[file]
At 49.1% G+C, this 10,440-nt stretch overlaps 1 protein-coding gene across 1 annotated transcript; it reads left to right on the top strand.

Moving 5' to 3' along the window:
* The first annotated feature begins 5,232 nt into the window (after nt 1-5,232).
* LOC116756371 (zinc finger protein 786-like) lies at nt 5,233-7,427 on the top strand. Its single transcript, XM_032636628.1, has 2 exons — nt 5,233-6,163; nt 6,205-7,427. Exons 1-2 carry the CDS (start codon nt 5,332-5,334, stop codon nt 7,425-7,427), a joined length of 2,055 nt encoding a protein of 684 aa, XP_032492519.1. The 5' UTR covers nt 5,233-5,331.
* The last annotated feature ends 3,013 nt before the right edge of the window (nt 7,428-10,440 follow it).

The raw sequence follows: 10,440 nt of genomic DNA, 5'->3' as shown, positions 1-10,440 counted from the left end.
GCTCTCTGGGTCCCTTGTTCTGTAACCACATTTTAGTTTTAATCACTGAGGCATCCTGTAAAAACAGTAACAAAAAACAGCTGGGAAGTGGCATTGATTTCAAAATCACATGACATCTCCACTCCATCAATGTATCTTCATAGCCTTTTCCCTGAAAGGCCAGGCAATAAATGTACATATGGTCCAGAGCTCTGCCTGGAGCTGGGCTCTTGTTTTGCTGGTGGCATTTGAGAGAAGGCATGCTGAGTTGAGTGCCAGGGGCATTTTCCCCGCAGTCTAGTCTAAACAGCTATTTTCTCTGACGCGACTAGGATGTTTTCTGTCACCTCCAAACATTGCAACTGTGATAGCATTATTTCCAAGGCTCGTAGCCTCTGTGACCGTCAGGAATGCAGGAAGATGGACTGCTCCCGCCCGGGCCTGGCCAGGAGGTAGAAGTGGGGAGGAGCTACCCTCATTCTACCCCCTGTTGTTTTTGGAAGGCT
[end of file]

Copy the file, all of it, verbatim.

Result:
At 49.1% G+C, this 10,440-nt stretch overlaps 1 protein-coding gene across 1 annotated transcript; it reads left to right on the top strand.

Moving 5' to 3' along the window:
* The first annotated feature begins 5,232 nt into the window (after nt 1-5,232).
* LOC116756371 (zinc finger protein 786-like) lies at nt 5,233-7,427 on the top strand. Its single transcript, XM_032636628.1, has 2 exons — nt 5,233-6,163; nt 6,205-7,427. Exons 1-2 carry the CDS (start codon nt 5,332-5,334, stop codon nt 7,425-7,427), a joined length of 2,055 nt encoding a protein of 684 aa, XP_032492519.1. The 5' UTR covers nt 5,233-5,331.
* The last annotated feature ends 3,013 nt before the right edge of the window (nt 7,428-10,440 follow it).

The raw sequence follows: 10,440 nt of genomic DNA, 5'->3' as shown, positions 1-10,440 counted from the left end.
GCTCTCTGGGTCCCTTGTTCTGTAACCACATTTTAGTTTTAATCACTGAGGCATCCTGTAAAAACAGTAACAAAAAACAGCTGGGAAGTGGCATTGATTTCAAAATCACATGACATCTCCACTCCATCAATGTATCTTCATAGCCTTTTCCCTGAAAGGCCAGGCAATAAATGTACATATGGTCCAGAGCTCTGCCTGGAGCTGGGCTCTTGTTTTGCTGGTGGCATTTGAGAGAAGGCATGCTGAGTTGAGTGCCAGGGGCATTTTCCCCGCAGTCTAGTCTAAACAGCTATTTTCTCTGACGCGACTAGGATGTTTTCTGTCACCTCCAAACATTGCAACTGTGATAGCATTATTTCCAAGGCTCGTAGCCTCTGTGACCGTCAGGAATGCAGGAAGATGGACTGCTCCCGCCCGGGCCTGGCCAGGAGGTAGAAGTGGGGAGGAGCTACCCTCATTCTACCCCCTGTTGTTTTTGGAAGGCT